WembleyWonderful Tips #135 - How to Get a UK Driving License

As my eldest turns 14 is exactly 2 months, and as Brexit is around the corner (I know, these seem completely unrelated…), I’ve been thinking it is time to dig more information about UK driving licenses – both for her and for me! So here are the results of my research.

For new drivers:

  • The minimum age to apply for a provisional driving license is 15 years and 9 months old. This license on its own will only allow you to ride mopeds until you’re 17, but you need it to start taking driving lessons and take your driving theory test then. It costs £34.
  • You can start driving a car when you are 17 , as long as 1/you’re supervised by a driving instructor or by family or friends (over 21 and having had their full driving license for 3 years), 2/ you’re insured and 3/ you’ve got a “L” displayed at the rear window of the car. So in theory if you want to save money you could not pay for driving lessons at all and teach your kids how to drive all by yourself … on the road… oh my God!!! I will never look at these “L” cars the same way again… You can even record your driving experience here.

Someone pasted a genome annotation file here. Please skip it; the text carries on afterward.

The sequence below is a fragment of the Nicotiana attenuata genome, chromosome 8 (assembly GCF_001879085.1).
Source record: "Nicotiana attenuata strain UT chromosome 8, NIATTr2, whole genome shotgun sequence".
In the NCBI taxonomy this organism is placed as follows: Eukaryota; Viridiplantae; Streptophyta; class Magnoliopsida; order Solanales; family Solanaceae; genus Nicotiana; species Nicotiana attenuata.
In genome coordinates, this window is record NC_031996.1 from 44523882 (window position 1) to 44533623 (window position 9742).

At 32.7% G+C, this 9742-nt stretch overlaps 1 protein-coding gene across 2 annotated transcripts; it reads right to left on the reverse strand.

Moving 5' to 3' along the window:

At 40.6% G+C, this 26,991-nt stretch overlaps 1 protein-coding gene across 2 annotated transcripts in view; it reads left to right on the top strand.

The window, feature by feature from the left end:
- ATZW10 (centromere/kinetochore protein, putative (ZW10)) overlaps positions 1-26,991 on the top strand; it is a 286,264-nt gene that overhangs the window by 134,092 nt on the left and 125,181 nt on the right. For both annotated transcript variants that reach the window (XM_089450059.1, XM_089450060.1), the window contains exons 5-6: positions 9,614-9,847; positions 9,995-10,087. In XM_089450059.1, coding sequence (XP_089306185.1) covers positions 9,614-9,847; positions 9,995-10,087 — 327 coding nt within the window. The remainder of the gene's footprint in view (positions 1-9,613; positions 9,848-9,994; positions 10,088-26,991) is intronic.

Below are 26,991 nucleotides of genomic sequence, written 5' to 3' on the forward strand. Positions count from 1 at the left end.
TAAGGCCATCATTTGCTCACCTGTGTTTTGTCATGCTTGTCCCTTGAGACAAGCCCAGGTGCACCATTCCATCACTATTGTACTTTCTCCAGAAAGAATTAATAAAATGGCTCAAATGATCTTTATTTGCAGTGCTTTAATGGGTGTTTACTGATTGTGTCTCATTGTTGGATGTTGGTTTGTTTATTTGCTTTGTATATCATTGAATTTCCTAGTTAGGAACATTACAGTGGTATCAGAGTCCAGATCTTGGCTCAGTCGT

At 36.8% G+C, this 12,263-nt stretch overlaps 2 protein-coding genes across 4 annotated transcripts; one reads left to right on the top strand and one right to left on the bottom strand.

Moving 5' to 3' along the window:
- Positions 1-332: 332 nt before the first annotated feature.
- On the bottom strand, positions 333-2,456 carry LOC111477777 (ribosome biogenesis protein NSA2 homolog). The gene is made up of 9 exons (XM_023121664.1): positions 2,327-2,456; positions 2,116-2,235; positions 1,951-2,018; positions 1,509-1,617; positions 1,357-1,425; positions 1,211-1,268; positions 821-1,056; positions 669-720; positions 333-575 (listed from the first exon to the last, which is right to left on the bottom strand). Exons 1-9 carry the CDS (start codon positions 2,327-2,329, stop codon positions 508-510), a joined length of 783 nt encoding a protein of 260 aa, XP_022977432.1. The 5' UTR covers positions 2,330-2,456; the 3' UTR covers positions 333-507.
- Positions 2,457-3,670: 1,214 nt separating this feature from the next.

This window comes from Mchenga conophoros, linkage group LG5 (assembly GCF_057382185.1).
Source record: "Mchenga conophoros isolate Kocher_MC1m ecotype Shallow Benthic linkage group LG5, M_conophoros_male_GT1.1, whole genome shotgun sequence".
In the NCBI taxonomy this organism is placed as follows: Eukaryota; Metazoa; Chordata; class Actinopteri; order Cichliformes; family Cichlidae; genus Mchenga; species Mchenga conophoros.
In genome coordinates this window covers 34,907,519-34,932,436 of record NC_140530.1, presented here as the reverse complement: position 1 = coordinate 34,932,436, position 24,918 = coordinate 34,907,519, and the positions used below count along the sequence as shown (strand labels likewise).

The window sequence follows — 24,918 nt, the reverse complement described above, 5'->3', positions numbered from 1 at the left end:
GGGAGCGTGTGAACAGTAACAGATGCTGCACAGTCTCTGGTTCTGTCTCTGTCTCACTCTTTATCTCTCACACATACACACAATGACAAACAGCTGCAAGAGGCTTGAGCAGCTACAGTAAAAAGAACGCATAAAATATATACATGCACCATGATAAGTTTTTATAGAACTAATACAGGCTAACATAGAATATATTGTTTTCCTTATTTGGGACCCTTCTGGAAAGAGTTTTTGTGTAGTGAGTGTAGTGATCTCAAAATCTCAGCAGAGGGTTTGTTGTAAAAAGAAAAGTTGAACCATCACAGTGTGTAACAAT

• You can book your theory test when you are 17 (for £23). The test has two parts: a multiple-choice test, with 50 questions over 57 minutes – you need 43 correct to pass; and a hazard perception test, where you see videos and you need to click the mouse when you see a hazard developing (did you get the chicken crossing the road one too???). You need to score 44 out of 75. Here is the recommended material to practise your theory test.
  • Once you have passed your theory test, you need to pass you practical test within two years. Booking a practical test costs between £62 and £75 – and I guess the test is very similar to what we’ve experienced in France, in the old days…
  • And that’s it! Once you’ve passed your text you can start driving immediately, and you don’t even have the obligation to put a “P” plate on the rear window of your car, hurrah!!!

For existing drivers:

  • If your existing license if from a EU or EEA country, your don’t need to do anything – your existing license is valid in the UK and does not need to be exchanged (we’ll see how Brexit changes that but I don’t think this will be a priority on the political agenda) .
  • For other countries, your foreign driving license is valid in the UK for a year and after this period you will need to either exchange it for a UK license if your country has exchange agreements; or pass your practical test again – arrgghhh…

So in conclusion… I personally have nothing to do for the moment, bliss!